Screen Shot 2020-06-16 at 10.30.29 AM

More specifically, his players are free to not follow his leadership. Or transfer. And recruits are free not to choose Oklahoma State.

In the end, out-of-step right wing coaches are free to field less talented teams, and to lose games, then fans, meaning money.

And in the end, university President’s are free to fire them. If the Presidents’ are not fired first for not reading the room themselves.

 

Nice Guys Don’t Always Finish Last

The parallels between Michael Jordan and Lance Armstrong are fascinating. Both seized on real and imagined slights and then exaggerated them in their minds, making them much more scandalous than they were, in order to, as Lance says in ESPN’s Armstrong documentary “Get my hate on.” The angrier they were, the better they performed. Realizing that, they became expert at sparking their anger.

They also had a win at all costs approach to their respective sports; treating teammates, and in Lance’s case support staff, as means towards that one end. Apart from their athleticism, there was very little to admire about them.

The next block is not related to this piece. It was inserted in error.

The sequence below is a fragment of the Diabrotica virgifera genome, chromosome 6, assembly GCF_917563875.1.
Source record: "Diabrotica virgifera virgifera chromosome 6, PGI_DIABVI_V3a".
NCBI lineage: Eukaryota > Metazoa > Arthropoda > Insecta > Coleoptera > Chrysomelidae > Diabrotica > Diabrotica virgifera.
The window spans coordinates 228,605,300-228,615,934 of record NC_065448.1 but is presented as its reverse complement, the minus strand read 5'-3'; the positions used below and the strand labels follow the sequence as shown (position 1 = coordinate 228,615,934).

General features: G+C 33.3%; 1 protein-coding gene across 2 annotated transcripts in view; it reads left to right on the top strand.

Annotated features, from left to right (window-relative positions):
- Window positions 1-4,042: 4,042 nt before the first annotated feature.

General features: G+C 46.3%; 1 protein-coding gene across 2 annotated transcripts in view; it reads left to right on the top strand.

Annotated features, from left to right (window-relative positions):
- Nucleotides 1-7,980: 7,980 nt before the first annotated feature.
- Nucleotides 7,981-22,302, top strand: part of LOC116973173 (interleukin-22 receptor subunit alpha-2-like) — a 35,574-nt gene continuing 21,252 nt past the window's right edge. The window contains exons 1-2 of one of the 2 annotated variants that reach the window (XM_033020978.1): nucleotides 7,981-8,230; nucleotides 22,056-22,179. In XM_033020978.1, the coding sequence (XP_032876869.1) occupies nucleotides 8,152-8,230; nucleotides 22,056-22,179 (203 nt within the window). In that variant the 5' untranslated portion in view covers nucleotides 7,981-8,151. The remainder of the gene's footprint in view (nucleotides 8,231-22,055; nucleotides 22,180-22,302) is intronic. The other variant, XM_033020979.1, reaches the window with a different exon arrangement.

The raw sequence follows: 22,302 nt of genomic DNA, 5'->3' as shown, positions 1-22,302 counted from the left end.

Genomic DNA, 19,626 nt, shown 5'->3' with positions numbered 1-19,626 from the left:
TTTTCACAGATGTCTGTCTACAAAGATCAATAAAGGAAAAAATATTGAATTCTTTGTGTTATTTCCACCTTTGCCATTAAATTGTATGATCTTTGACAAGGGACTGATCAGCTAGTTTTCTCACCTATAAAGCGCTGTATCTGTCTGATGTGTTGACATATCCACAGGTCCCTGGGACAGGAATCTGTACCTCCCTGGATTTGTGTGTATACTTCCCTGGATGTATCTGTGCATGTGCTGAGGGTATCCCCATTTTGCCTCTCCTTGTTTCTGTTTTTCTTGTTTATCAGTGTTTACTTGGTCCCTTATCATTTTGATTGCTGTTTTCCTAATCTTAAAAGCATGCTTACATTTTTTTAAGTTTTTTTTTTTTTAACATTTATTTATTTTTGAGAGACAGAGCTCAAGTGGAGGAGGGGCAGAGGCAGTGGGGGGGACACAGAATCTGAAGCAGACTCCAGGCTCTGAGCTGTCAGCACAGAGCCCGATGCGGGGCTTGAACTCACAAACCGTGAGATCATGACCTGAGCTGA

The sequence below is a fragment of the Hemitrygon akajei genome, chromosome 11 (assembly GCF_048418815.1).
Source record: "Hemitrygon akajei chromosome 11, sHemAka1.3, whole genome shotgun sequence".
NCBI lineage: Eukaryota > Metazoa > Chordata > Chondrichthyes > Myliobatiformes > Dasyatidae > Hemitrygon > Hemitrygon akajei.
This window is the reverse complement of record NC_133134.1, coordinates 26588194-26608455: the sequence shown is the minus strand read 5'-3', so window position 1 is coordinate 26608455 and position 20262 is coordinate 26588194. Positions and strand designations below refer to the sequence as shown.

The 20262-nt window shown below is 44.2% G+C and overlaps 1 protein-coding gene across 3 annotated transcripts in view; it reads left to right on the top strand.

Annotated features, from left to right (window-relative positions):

The parallels haven’t been lost on other viewers of ESPN’s recent Jordan and Armstrong docs, which has caused people to conclude that you have to be an asshole to win six NBA Championships or Seven editions of the Tour de France.

To which I call bullshit. Nice guys don’t always finish last.

Among many other examples, Magic Johnson smiled his way to five NBA titles. Russell Wilson, a regular visitor at Seattle’s Children’s Hospital, won the SuperBowl. Tom Brady never denigrated his teammates. Jack Nicklaus was universally liked and Adam Scott won the Masters.

And in 2017, Ron Byrnes won the Seattle Marathon’s 50-55 age group. And a lot of people are saying he’s the nicest guy of all.*